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When data protection authorities (DPAs) take the stage at a privacy conference, attendees tend to listen closely. That was the case as Ireland Data Protection Commissioner Billy Hawkes and Poland Inspector General for the Protection of Personal Data, GIODO, Wojciech Wiewiórowski discussed the current state and future of data protection enforcement at the IAPP Europe Data Protection Intensive.

One main theme throughout: What constitutes the most effective means of enforcement? The panelists asserted, perhaps surprisingly, that fines are not the ultimate vanguard of privacy protection, regardless of what side of the Atlantic you’re on.

“What does it mean, an enforcement action?” queried Wiewiórowski. Enforcement actions take many forms beyond fining, he pointed out, adding, “you can draw the wrong conclusions from the stats.”

Hawkes put it this way: “My job is to make sure organizations in my jurisdiction are complying with the law.”

He said punishment isn’t the ultimate goal; it’s compliance. In one example of the power of enforcement, Hawkes noted he instructed a data processor to stop all processing during an investigation by his office. “They didn’t earn money while they were shut down,” he said, “and that’s more powerful than fines. If you have the option to ensure compliance, that’s more powerful.”

That is not to say that fines carry no utility.

“The power to impose fines is yet another tool, but I hope to use it sparingly,” Hawkes said, adding working with a business over time is very effective. Allowing the regulator to conduct audits, like the U.S. Federal Trade Commission, can be very effective, he said.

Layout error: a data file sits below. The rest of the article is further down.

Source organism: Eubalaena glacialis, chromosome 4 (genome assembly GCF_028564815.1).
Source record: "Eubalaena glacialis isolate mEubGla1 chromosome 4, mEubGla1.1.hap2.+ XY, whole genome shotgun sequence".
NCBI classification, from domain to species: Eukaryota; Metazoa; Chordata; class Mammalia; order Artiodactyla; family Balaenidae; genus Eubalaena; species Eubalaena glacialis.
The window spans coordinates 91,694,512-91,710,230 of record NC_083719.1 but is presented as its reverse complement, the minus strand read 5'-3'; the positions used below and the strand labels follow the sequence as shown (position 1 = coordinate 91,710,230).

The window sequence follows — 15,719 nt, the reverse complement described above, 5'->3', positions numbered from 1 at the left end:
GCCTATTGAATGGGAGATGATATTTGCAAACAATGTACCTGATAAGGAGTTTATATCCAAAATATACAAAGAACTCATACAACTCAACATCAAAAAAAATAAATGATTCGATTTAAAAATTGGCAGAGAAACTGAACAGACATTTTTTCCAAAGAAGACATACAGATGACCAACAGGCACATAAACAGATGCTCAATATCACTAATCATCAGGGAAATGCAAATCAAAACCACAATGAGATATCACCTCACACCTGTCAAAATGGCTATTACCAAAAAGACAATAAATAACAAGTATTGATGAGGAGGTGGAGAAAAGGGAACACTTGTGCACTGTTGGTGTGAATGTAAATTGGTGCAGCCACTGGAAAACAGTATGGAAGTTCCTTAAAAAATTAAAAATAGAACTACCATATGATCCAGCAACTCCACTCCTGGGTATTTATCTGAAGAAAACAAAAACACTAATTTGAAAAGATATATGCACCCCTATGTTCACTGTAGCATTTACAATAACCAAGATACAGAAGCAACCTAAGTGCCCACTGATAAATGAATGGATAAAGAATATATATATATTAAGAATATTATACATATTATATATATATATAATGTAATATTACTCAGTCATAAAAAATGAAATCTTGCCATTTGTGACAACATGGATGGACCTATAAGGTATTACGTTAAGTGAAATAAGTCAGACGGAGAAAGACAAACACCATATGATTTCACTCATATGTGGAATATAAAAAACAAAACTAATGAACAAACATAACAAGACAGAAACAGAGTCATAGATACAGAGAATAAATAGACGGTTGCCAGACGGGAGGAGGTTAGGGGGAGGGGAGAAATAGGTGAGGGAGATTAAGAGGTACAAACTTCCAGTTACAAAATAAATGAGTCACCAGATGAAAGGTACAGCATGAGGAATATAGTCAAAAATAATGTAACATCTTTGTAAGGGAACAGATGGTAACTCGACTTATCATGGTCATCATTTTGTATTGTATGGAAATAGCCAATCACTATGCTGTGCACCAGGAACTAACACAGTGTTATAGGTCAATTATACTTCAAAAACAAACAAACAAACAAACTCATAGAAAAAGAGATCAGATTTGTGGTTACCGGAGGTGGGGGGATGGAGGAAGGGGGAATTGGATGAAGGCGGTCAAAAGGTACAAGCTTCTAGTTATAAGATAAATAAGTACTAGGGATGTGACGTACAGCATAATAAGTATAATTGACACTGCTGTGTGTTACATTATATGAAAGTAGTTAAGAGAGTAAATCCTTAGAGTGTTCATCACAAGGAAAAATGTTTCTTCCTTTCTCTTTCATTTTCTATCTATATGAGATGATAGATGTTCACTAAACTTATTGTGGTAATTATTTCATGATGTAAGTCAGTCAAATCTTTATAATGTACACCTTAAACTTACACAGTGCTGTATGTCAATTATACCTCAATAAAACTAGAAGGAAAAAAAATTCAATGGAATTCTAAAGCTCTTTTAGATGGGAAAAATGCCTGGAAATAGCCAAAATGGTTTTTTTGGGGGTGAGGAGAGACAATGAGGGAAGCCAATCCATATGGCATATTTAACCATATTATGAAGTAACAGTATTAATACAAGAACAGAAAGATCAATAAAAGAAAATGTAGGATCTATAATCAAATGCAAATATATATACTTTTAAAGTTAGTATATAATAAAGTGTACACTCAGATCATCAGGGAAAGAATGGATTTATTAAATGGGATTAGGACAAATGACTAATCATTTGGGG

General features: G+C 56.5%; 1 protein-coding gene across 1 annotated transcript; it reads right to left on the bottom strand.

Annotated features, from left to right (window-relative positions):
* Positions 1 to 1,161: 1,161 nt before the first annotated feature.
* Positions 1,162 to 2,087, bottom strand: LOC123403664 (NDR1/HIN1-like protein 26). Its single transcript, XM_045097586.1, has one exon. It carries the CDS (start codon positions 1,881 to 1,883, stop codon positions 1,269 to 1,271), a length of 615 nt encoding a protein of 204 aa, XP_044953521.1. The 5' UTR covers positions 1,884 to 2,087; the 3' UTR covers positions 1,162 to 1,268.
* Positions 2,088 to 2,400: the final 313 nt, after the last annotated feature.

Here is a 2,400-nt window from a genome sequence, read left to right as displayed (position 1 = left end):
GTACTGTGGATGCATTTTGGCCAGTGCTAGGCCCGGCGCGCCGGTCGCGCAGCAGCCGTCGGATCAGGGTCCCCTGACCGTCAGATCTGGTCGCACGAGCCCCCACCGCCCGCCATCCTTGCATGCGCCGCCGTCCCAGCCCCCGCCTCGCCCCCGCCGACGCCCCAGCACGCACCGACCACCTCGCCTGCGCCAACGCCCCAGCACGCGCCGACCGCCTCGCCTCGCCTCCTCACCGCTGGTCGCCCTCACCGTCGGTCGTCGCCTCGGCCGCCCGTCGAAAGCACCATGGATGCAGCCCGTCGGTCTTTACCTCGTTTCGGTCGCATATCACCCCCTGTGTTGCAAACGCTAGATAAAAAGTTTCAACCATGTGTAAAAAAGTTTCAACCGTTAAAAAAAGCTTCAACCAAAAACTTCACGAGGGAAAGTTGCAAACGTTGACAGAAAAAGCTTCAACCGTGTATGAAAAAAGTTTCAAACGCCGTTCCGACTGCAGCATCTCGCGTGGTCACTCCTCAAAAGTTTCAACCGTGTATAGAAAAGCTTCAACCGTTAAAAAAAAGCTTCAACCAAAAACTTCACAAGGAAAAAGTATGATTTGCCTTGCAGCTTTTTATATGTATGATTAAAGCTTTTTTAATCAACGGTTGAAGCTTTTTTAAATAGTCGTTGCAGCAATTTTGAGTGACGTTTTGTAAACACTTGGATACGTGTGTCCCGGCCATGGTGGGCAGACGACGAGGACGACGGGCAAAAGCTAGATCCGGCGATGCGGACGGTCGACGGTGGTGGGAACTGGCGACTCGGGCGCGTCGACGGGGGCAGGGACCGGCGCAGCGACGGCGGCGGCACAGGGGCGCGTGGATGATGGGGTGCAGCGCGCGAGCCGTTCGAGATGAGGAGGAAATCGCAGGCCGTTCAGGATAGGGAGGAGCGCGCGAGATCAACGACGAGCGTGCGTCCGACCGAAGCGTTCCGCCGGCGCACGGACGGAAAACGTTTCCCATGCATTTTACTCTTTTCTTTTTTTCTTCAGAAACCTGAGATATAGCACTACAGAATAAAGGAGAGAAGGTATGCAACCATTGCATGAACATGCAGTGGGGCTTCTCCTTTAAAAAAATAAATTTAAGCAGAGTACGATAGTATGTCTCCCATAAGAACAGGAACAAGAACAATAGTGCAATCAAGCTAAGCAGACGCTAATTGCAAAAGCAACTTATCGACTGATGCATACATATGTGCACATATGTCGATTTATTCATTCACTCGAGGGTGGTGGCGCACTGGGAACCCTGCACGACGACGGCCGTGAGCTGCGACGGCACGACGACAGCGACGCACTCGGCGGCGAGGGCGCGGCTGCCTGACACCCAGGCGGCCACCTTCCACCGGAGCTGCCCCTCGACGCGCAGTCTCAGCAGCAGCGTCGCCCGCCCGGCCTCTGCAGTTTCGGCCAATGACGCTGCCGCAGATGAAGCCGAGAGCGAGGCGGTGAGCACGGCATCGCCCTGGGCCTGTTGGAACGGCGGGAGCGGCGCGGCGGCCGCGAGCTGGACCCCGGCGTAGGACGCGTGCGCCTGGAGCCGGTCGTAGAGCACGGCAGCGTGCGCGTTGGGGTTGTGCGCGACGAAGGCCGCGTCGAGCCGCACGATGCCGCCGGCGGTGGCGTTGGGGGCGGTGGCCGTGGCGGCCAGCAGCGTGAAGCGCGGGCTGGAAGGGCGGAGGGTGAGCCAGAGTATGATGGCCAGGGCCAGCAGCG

“Imposing fines helps the DPAs,” said Wiewiórowski. It certainly gets media and consumer attention and can affect a company’s brand.

Field Fisher Waterhouse Partner Stewart Room, CIPP/E, who provided statistical analysis of recent enforcement trends, said he believes the future of compliance does not reside in fines. He conceded that it draws public attention but opined the really good work uses undertakings and consent decrees. Such enforcement action is not predicated on a one-time fine but instead is assessed over time—essentially making true data protection reform more durable. He also said fines often come down on a company after employees have left it, which becomes a “legacy problem with people who are no longer at the company.”

Hawkes said his office takes a sectoral approach in guiding private- and public-sector organizations. This way, he said, his office can provide better guidance across sectors.

With regard to the direction of the proposed EU General Data Protection Regulation, the panelists answered in varying degree.

Hawkes said he hopes the reforms will be “sufficiently flexible to provide us with a toolbox” with which to regulate data protection without being overly prescriptive. He added, “I hope it doesn’t say, ‘thou shalt.’”

Room pulled for fairness to companies that are transparent. He said it’s counterproductive when an organization is transparent but gets hit by a huge enforcement action.

Wiewiórowski disagreed. He said granting amnesty to companies that are transparent could translate as, “We did something wrong, but it’s not our fault.”

Wiewiórowski said “flexibility is important,” but when talking flexibility, “I would like my way of flexibility, not the CNIL’s or Ireland’s version of flexibility.”

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